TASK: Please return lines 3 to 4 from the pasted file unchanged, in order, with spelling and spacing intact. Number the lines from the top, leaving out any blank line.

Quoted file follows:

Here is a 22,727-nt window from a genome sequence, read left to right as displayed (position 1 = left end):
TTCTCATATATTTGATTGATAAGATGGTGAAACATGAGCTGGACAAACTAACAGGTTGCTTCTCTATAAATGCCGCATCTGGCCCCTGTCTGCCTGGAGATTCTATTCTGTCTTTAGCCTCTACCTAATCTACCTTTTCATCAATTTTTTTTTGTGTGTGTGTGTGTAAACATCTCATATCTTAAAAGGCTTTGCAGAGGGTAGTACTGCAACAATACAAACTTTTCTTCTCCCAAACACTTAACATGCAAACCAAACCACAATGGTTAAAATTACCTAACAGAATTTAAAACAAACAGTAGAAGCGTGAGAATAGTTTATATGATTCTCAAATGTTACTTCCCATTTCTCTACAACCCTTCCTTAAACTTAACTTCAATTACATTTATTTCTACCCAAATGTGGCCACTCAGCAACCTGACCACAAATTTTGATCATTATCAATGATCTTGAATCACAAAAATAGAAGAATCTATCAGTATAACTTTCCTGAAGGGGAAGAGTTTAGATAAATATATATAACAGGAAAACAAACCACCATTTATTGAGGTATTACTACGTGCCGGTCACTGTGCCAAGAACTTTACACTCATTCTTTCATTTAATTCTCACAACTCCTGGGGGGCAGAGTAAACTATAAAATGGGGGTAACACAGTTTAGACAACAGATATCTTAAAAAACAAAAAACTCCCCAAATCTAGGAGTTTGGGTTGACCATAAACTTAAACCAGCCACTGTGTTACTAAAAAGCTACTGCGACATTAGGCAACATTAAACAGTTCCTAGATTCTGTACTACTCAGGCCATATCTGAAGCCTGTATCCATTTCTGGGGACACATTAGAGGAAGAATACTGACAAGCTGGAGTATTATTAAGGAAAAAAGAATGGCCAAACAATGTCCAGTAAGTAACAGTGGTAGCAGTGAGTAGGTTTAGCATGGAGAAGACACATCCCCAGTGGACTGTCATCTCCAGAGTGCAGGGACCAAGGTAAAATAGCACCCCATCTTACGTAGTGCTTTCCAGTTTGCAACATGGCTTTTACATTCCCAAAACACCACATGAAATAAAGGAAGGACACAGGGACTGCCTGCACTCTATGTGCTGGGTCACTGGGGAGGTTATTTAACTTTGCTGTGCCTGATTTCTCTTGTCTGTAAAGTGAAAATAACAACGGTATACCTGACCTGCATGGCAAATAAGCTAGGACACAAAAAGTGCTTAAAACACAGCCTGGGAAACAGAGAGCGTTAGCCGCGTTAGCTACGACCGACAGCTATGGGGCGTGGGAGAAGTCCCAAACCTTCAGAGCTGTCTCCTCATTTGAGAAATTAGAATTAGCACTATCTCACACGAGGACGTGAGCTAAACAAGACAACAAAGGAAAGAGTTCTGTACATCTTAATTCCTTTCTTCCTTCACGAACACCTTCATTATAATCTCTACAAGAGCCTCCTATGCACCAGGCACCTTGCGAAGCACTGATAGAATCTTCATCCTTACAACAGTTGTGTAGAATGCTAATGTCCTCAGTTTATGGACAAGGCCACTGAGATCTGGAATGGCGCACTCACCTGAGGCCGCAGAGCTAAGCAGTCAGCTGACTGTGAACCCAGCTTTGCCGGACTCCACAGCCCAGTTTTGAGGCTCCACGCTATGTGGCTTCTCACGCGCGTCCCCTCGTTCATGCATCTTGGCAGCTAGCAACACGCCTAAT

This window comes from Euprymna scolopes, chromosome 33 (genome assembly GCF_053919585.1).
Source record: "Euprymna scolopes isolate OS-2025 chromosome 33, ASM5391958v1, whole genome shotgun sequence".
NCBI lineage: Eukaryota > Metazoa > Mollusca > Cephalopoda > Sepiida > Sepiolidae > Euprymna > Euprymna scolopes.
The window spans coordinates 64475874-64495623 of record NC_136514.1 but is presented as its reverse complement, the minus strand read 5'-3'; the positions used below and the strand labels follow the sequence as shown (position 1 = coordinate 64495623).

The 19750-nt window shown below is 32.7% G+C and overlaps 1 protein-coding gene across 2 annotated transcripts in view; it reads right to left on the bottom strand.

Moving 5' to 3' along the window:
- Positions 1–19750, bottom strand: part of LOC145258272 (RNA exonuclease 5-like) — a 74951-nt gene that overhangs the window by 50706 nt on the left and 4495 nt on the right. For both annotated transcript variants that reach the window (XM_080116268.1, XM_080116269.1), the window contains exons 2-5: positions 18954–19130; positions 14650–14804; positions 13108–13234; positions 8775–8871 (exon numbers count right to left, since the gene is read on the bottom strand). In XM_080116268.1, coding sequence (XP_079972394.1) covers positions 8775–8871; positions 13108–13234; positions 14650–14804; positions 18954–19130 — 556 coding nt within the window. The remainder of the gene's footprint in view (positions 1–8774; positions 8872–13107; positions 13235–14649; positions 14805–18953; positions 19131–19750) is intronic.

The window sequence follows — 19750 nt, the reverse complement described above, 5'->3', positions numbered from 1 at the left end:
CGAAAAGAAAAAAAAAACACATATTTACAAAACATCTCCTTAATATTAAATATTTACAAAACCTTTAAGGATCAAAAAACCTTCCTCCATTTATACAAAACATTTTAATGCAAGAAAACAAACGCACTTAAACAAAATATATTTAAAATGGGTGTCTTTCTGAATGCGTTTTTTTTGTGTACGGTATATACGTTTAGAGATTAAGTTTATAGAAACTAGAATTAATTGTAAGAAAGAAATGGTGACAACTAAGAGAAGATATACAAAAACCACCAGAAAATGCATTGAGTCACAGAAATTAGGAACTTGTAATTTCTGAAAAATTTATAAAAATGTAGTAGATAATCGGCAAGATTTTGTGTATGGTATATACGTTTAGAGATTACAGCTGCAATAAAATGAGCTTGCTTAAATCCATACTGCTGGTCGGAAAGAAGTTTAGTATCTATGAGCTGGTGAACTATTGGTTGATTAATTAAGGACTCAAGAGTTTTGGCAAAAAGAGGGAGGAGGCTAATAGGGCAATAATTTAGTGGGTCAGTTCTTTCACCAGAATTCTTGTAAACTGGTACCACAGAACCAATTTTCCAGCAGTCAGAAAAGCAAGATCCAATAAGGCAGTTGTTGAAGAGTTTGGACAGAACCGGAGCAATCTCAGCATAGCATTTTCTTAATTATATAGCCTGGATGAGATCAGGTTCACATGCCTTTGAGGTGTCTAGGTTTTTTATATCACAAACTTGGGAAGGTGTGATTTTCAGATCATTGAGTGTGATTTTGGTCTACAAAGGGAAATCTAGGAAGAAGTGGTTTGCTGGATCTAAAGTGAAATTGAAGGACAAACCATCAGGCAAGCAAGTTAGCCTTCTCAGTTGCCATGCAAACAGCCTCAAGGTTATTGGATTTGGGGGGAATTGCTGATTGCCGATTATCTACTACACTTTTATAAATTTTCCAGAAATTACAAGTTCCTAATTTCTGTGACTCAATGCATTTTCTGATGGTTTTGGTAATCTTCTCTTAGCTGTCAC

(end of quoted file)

This window comes from Euprymna scolopes, chromosome 33 (genome assembly GCF_053919585.1).
Source record: "Euprymna scolopes isolate OS-2025 chromosome 33, ASM5391958v1, whole genome shotgun sequence".